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It should have been impossible to go back.The image of what happened on Aug. 22, 1991, is frozen in the minds of most Russians. Anyone who was there describes it as beautiful -- tens of thousands of people dancing in front of the KGB building they had all feared for so long, cheering as cranes pulled down the statue of Felix Dzerzhinsky, the man who had created the murderous secret service in the days after the 1917 Bolshevik Revolution.

The feeling of hope that came with it is also still remembered. For any Russian who saw it, the toppling of "Iron Felix" meant the era of state-sanctioned fear was over. Something else -- liberal democracy, everyone presumed at the time -- was supposed to take its place.

But 13 years later, Iron Felix is back and democracy in Russia is in dire trouble, some say dead. Mr. Dzerzhinsky has not yet been returned to his old plinth on Lubyanka Square, although that has been suggested by Moscow Mayor Yuri Luzhkov. But his likeness now stands amid the birch trees in a new, man-made park in this grimy Moscow suburb named for one of history's great killers.

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Few seem to mind.

"It's a nice monument. I like it. They made a mistake in Moscow when they pulled that statue down," says 76-year-old Zinaida Oreshkova, sitting on a bench near the three-metre-high bronze monument put up on Sept. 11.

Ms. Oreshkova associates Mr. Dzerzhinsky's name with a time when Russia was a great power and life was predictable. "It was a time of stability and order. We lived better before perestroika," she says.

And she's not alone. Numerous bunches of red, yellow and violet flowers have been laid at the statue's feet, apparently that very morning. Of the dozen or so people who stroll through the park on Dzerzhinsky Street on a Friday afternoon, not one admits to being bothered by Iron Felix's return.

Three teenaged girls say they have heard about Mr. Dzerzhinsky in school, but mostly about the good he did. "I know about the repressions, but I've also heard positive things. He restored schools," 15-year-old Olga Gryaznova says, giggling with her friends. "I like him as a historical personality."

President Vladimir Putin might have been hailed as a democrat and a reformer when he was elected four years ago, but under his reign it has become fashionable once again to lionize men such as Mr. Dzerzhinksy. What happened on Sept. 11 in Dzerzhinsky was comparable to a town in Germany erecting a monument to Heinrich Himmler.

Critics say that while the world's attention was diverted elsewhere, the KGB has carried out a coup in the Kremlin. Not only is the President a former agent, so are nearly all of his top advisers, more than a dozen deputy ministers and regional governors, as well as Defence Minister Sergei Ivanov, the man most often mentioned as Mr. Putin's successor.

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And the ruling junta is once more making threatening rumbles -- Mr. Putin, who has quintupled military spending since he took over from Boris Yeltsin, said this week that Russia would soon have new nuclear missiles "which other nuclear powers do not and will not possess."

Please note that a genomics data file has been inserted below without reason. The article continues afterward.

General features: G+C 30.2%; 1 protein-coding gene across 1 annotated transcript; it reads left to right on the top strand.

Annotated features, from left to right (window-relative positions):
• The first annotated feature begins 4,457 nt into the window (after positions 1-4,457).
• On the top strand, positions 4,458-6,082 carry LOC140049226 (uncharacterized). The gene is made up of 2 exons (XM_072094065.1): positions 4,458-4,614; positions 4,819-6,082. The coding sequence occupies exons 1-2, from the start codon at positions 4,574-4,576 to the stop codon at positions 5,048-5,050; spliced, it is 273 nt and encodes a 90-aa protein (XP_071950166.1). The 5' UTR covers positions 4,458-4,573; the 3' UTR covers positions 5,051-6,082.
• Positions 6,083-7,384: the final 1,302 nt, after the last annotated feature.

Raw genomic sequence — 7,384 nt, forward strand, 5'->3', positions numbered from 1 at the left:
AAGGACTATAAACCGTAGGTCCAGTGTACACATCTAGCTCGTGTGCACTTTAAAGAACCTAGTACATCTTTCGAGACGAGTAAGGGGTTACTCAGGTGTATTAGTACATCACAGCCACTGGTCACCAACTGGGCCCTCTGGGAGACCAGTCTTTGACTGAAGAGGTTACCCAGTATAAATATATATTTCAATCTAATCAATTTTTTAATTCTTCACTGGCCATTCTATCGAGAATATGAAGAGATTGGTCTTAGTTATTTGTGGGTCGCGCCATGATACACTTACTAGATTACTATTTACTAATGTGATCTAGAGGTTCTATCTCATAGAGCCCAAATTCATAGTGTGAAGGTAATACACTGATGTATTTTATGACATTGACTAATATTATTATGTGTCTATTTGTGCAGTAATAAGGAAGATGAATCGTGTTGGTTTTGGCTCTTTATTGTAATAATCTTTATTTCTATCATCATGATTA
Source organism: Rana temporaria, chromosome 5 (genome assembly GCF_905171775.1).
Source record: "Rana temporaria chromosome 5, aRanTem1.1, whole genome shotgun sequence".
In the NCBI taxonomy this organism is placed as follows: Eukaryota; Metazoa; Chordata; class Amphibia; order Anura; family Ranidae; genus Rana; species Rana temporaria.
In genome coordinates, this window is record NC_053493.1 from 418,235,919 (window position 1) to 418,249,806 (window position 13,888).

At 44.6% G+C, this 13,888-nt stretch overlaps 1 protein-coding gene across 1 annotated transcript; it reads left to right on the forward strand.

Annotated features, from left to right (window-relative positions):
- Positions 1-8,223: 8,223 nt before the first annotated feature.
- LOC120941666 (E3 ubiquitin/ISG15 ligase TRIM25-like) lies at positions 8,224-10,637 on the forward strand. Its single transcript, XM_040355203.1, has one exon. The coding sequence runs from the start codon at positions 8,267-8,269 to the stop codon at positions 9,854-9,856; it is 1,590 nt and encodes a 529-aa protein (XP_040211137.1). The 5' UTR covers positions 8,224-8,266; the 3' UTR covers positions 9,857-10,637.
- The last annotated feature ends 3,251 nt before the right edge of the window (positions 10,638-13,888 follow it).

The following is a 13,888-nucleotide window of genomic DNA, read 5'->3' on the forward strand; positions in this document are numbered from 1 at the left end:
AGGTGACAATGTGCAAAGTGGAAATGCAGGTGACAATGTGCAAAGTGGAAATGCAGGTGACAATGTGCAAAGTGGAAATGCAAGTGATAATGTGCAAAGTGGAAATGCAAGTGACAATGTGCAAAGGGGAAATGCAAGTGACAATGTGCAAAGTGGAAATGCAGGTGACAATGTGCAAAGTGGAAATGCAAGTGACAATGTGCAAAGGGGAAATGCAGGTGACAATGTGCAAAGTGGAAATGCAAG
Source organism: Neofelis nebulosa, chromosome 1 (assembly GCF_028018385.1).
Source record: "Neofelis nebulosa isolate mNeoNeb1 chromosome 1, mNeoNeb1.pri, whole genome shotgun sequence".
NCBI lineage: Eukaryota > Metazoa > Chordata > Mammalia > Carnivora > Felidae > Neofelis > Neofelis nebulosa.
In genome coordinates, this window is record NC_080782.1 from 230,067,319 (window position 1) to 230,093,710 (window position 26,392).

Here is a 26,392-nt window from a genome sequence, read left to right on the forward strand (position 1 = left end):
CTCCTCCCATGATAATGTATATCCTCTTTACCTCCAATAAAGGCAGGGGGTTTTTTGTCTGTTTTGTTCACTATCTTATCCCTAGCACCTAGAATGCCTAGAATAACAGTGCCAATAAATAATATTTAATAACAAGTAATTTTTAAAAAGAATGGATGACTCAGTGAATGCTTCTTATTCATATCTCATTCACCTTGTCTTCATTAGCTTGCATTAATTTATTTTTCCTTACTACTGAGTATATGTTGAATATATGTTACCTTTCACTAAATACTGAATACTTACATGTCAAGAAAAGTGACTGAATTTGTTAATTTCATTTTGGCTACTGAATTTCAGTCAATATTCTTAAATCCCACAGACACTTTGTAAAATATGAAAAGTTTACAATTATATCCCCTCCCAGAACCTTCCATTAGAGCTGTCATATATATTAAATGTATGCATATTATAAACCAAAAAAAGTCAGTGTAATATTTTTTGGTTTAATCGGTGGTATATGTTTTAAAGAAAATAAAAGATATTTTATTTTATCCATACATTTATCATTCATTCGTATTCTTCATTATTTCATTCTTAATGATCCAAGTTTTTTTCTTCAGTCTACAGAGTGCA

"This country changed the day that Boris Yeltsin chose a KGB colonel as his nominee for president," says Vladimir Ryzhkov, one of the few independent deputies remaining in the State Duma, the lower house of the federal Parliament. "Russia is now a virtual democracy, becoming more and more authoritarian. Nobody knows how far it can go."

Mr. Dzerzhinsky wasn't the first secret-services icon to have his reputation and monument restored.

In 1999, while Mr. Putin was the head of the KGB's successor organization, the FSB -- and just weeks before he was named prime minister en route to the presidency -- he reinstated something else the crowds had torn down in 1991: a plaque on the side of the agency's headquarters commemorating Yuri Andropov, another KGB veteran who rose to the top as Soviet leader from 1982 to 1984.

Mr. Putin's most hysterical critics liken the President to Joseph Stalin, a killer of millions, but Mr. Andropov, famous as the "Butcher of Budapest" for calling in the Red Army to crush the Hungarian revolt when he was Soviet ambassador in 1956, has long been one of his heroes.

Other Putin watchers insist, with somewhat more evidence, that he wants to return Russia to the status it had under Mr. Andropov -- before glasnost and perestroika unleashed the forces that broke the Soviet Union apart.

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Now, as the President gathers more and more power to himself, restores the stained glory of the country's secret services and squeezes dissent, it is clear that Andropovism once more prevails in Moscow.

Like his hero, Mr. Putin places a high premium on domestic stability, even as he prides himself on being a reformer. Both men also had their dirty wars -- Mr. Andropov in Afghanistan, Mr. Putin in Chechnya.

But the most striking parallels between the two men are in how they managed political opposition.

Mr. Andropov, while head of the KGB under Leonid Brezhnev, pushed hard to have author Alexander Solzhenitsyn expelled and physicist Andrei Sakharov exiled internally for criticizing the Communist regime.

Mr. Putin borrowed heavily from the model as he drove the political opponents of his age, meddlesome media moguls Boris Berezovsky and Vladimir Gusinsky, into fleeing the country, and sent others, notably tycoon Mikhail Khodorkovsky, to prison.

While Mr. Andropov spent only 15 months as general secretary of the Soviet Union before his death in 1984, the results of 4½ years of his policies, as carried out by Mr. Putin, are now clear. The feisty free press and occasionally rebellious Parliament he inherited from Mr. Yeltsin are gone. One-party rule has effectively returned. All in exchange for the stability that Mr. Andropov so craved.